Virtual private networks add a layer of end-to-end encryption to all data that is sent and received through them. That means that anything, from emails you’re sending to video feeds from your webcam, are hidden from prying eyes and only accessible to you and any intended recipient.

For devices where you can’t find a way to update the password or add any extra security measures directly, protecting your home’s whole internet connection at router level is both incredibly simple and extremely effective.

On smartphones and laptops you can simply install a VPN app, but if you have other devices without a screen interface that could do with protection, router-level VPNs are the way to go. Photo by Petter Lagson on Unsplash.

On smartphones and laptops, you can simply install a VPN app, but if you have other devices without a screen interface that could do with protection, router-level VPNs are the way to go. Photo by Petter Lagson on Unsplash.

  1. Change any passwords you can

A common problem with smart home devices is that users can’t find a way to change the default login details, but if you can, you absolutely should. When you’re setting up a new device, make changing the username and password a part of the setup process.

If you have a device which uses the same login information as every other product that’s the same make and model, it could be as simple as finding the manual online, then a criminal could gain access to that device and the sensitive information shared with it. Where possible, change passwords to something complex and unique, and if you’re looking at buying a new device, make sure you buy one where the password can definitely be changed.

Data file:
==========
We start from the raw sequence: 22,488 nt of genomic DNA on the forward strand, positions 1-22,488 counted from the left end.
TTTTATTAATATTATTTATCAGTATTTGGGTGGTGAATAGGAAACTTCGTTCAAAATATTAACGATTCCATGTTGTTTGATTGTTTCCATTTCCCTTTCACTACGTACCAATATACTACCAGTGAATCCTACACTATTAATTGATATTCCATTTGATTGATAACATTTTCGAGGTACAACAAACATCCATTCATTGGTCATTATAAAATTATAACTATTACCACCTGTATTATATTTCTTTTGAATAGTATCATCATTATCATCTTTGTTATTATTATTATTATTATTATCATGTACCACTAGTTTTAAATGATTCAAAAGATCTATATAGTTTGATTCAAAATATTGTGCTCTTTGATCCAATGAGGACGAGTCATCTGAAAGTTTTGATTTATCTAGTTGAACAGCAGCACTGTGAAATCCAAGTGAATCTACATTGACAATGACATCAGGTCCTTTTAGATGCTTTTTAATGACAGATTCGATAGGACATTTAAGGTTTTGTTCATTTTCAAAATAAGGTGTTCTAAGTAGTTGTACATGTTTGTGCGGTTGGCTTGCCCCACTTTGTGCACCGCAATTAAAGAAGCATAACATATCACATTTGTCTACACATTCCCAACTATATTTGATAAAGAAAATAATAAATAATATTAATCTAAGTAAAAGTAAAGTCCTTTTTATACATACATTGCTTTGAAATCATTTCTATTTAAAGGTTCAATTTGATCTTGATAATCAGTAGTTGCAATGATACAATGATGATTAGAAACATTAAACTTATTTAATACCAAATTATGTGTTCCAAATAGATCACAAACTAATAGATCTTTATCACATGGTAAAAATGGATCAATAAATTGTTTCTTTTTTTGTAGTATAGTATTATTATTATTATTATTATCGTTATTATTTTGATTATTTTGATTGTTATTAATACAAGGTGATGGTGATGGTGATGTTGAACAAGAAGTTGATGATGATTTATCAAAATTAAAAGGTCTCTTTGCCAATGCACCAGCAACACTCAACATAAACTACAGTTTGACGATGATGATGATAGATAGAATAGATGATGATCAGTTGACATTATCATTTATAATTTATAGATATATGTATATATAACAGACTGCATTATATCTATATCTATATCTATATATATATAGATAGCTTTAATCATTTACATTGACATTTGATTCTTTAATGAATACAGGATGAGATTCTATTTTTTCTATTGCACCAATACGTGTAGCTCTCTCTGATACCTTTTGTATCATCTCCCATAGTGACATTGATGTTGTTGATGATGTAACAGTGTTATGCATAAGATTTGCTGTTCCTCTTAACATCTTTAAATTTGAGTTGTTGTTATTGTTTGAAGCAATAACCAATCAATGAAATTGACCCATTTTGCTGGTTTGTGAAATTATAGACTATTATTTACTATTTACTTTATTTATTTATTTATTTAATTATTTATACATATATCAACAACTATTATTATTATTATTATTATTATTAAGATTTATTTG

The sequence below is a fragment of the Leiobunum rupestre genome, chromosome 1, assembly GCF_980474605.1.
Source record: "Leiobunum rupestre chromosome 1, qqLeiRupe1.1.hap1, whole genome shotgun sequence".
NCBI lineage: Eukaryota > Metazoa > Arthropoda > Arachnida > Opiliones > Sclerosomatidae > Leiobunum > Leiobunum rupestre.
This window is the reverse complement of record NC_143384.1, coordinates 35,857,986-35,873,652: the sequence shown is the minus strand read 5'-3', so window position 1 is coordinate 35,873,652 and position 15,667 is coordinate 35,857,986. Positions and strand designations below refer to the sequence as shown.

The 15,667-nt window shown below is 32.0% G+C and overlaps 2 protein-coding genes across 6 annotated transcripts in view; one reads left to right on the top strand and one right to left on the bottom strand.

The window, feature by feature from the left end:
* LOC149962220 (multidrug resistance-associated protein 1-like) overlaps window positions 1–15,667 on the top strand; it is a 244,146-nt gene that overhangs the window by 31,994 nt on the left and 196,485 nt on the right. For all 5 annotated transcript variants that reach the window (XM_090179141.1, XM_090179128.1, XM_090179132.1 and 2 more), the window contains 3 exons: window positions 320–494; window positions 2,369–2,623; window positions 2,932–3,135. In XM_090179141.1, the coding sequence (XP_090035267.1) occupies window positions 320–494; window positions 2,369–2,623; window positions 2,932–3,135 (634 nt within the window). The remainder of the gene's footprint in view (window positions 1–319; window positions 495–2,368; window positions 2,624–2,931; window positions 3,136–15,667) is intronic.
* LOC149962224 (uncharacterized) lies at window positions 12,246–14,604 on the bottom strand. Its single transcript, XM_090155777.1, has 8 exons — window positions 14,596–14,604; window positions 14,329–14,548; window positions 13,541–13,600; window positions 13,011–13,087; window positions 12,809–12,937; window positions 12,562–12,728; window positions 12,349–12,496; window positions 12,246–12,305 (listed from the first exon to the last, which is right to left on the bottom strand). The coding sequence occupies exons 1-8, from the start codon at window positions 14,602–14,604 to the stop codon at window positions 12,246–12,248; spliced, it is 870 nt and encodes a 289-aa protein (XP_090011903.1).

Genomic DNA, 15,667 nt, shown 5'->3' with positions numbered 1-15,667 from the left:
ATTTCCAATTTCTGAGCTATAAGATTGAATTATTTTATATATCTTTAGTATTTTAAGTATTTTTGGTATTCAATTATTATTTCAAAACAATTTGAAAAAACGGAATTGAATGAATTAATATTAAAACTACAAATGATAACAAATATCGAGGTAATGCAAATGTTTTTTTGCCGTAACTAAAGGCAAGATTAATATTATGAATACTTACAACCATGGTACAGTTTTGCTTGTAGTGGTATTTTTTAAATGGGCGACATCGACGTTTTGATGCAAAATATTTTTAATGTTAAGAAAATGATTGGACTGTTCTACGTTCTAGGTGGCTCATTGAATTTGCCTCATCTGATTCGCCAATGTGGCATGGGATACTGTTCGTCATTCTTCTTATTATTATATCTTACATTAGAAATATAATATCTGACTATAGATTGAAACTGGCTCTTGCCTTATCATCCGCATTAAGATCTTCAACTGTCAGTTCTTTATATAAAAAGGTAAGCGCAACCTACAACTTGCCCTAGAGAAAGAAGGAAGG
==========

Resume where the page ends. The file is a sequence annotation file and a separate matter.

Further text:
Would you want everyone to have a key to your lock? Photo by CMDR Shane on Unsplash.

Would you want everyone to have a key to your house? Photo by CMDR Shane on Unsplash.

It can be difficult to remember numerous complex passwords, so for devices which offer a screen interface, use a password manager if you can. By tasking a password manager app with remembering all the login details for online accounts on your phone and laptop, you can save yourself some energy and focus attention on the passwords for home devices instead.

  1. Disable features you don’t need

Finally, make sure you switch off any features and permissions that aren’t totally necessary. A key example would be remote access – if you don’t need to access a particular device when you’re out of the house, switch off remote access permissions to ensure that nobody else can either.

Photo by Hoster on Unsplash.

Photo by Hoster on Unsplash.

While security warnings on smart devices aren’t yet mandatory, hopefully their introduction in some regions will encourage the people who make our smart gadgets to do so in a way that affords people a higher level of home security.

For the time being, it’s up to individuals to make sure their latest purchases are properly secured, but in the future, the hope is that smart devices will come with strong defensive measures that allow us to simply enjoy them without the fear that they could be letting others into our home.


Read on about how to look for hidden cameras here.